- Historic Sites
Unfolding The Nation
Wherever you go in search of history, there’s a good chance the first thing you reach for will be a road map. And road maps have a history too.
April 1988 | Volume 39, Issue 3
Another difficulty with the guidebooks was that landmarks on the order of Mike’s Place were not permanent. So, in the 1910s, a number of guidebook makers took the sensible step of making their own landmarks. In the middle of the decade, the Goodrich tire company began putting up guideposts, described as follows in one of their books: “Erected for the express purpose of guiding motor travel. This sign is made of porcelain enamel in three colors, erected on 4-inch oak posts, ten feet long. Each post is thoroughly creosoted and planted three feet into the ground.” The company’s guidebooks then supplied directions keyed to the markers.
Roads had no names or had at best local, unofficial ones that changed as you went from one town to another.
The guides were useful, but they could not hold sway for very long. As new roads were built, the books, which had gotten more unwieldy every year, simply could not cover all the possible routes. It was time for the road map.
Maps designed exclusively for autos had been produced at least as early as 1900, the date of a series of pocket maps put out by George Walker of Boston, which can be found in the map collection of the New York Public Library. His maps are in perfect condition, printed in delicate colors and handsome typography, beautifully bound and backed with stiff gauze covers, and—miraculously, considering the legendary difficulties later generations of drivers have had with the task—effortless to fold.
There was no shortage of other maps produced in the following years, many of them published by the American Automobile Association, founded in 1902. (In the early teens the AAA began putting out what later became known as Trip-Tiks, elongated, horizontal strip maps customized to guide members on their travels. It provides the same service today.) But there was one drawback in using maps for directional guidance at this time: roads had no names or at best had local, unofficial ones (Lincoln Highway, Dixie Highway, Post Road) that changed as you went from one town to another. How were these roads to be identified on maps?
A solution to this problem was hit on by John Brink, a draftsman on the staff of Rand McNally. In 1916 the company ran a contest, offering a hundred dollars to the employee who suggested the best new map product. Brink suggested road maps specifically designed for motorists. To deal with the route-naming difficulty, he proposed that Rand McNally take the Goodrich trail markers one step better and put up posts that numbered major routes, which would then be correlated with the maps. Brink, named head of Rand McNally’s new Blazed Trails Department, put his scheme into practice in 1917, when his Illinois Auto Trails map was published. The next year Brink used his summer vacation to blaze the route from Kalamazoo, Michigan, to Cincinnati.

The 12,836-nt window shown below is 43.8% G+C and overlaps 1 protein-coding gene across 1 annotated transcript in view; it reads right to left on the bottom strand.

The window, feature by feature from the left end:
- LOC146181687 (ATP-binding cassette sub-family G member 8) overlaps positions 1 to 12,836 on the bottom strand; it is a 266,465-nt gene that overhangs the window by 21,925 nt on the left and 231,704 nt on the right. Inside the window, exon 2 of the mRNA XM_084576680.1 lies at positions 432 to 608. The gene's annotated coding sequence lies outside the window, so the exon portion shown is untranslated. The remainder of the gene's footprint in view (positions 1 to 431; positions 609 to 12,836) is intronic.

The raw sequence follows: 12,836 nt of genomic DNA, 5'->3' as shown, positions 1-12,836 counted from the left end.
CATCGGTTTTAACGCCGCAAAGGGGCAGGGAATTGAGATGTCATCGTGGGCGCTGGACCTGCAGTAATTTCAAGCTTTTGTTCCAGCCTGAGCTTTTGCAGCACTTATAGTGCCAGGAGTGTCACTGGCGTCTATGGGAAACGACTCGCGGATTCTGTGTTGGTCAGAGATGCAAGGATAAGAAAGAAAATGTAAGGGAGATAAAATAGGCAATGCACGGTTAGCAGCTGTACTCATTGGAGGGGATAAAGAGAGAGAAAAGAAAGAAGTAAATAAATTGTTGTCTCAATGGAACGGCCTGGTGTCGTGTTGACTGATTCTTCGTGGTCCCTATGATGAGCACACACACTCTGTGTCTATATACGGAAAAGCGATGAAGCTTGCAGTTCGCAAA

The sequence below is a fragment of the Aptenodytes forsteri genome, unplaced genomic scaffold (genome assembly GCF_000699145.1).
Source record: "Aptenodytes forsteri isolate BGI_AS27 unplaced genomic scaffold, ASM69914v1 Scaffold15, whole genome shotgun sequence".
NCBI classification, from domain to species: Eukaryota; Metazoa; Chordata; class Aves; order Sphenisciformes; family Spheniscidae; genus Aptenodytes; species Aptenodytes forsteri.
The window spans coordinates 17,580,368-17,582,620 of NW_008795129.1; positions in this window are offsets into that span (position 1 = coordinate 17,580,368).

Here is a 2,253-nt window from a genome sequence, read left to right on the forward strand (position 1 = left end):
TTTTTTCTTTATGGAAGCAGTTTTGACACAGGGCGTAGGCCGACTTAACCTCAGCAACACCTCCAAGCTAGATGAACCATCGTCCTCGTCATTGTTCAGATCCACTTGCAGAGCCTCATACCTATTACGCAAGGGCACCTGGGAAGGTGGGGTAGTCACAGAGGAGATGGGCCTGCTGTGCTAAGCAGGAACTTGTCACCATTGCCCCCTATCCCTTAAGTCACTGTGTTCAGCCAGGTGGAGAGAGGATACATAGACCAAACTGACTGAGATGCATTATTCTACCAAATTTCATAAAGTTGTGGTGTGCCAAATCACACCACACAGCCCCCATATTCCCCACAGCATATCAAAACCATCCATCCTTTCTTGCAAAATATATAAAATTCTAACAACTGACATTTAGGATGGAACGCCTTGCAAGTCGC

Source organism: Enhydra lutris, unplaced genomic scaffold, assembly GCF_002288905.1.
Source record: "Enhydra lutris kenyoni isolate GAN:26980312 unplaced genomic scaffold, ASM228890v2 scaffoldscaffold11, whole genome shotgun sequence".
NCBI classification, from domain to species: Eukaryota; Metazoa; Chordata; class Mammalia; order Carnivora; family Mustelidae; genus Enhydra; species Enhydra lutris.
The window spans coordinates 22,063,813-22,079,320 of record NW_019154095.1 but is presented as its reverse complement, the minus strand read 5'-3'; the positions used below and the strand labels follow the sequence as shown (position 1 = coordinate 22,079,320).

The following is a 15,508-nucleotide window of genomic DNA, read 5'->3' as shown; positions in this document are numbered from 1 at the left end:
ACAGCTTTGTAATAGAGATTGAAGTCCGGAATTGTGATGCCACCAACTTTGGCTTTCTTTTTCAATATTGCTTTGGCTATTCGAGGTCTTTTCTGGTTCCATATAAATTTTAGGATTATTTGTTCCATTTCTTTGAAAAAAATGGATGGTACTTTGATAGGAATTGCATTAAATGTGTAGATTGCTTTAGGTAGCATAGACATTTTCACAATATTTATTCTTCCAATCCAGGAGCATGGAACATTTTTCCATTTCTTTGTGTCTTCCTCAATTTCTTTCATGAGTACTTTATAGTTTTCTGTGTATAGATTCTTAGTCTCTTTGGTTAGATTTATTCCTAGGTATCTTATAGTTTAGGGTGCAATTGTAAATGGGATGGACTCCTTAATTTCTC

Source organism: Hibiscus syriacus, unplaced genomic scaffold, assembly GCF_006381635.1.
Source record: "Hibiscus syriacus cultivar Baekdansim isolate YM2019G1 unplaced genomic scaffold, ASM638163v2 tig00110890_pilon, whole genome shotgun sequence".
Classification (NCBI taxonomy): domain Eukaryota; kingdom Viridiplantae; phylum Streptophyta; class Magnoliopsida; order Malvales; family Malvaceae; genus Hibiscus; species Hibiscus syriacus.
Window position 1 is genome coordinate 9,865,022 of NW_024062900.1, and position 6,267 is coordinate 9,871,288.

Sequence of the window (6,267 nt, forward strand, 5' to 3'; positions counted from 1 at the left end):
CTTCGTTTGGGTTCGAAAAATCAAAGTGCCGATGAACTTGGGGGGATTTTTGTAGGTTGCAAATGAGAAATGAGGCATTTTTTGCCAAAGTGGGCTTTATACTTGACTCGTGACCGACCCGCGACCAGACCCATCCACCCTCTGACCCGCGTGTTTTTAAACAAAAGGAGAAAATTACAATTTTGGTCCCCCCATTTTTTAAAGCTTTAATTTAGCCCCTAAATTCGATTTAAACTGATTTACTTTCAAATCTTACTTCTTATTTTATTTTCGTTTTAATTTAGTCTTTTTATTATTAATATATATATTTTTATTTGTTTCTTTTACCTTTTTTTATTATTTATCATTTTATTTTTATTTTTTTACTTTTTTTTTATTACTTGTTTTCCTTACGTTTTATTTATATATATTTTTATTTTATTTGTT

In his diary he recorded his method: “I started out for the field with my car loaded with 400 cardboard signs (coated to resist the weather), ten pounds of broadhead tacks, and a magnetic hammer, not to mention a pair of overalls. Commencing at Kalamazoo, I worked south, and in nine working days, reached Richmond, Ind. l had blazed 180 miles of road, tacking up 355 signs that consumed 22 pounds of tack.”
Brink’s idea might have been too good. It so clearly made sense that now dozens of civic organizations, auto clubs, state road departments, and map companies began blazing trails, with the confusing result that some roads were marked by as many as a dozen contradictory signposts. Clearly, government intervention was called for. It started to arrive in 1920, when Wisconsin became the first state to number its roads; by 1924 twenty-one other states had followed its lead. By the end of the decade, 75,884 miles of “U.S. Routes” were in place, the precursor to the Interstate Highway System of the 1950s.
A map innovator perhaps the equal of John Brink was an advertising man named William B. Akin. In 1913 the Gulf Refining Company erected, on a Pittsburgh street corner, the nation’s very first drive-in gasoline service station. In the fall of 1913, Akin suggested that Gulf print up some maps of the county’s roads and give them away to customers as promotional tools.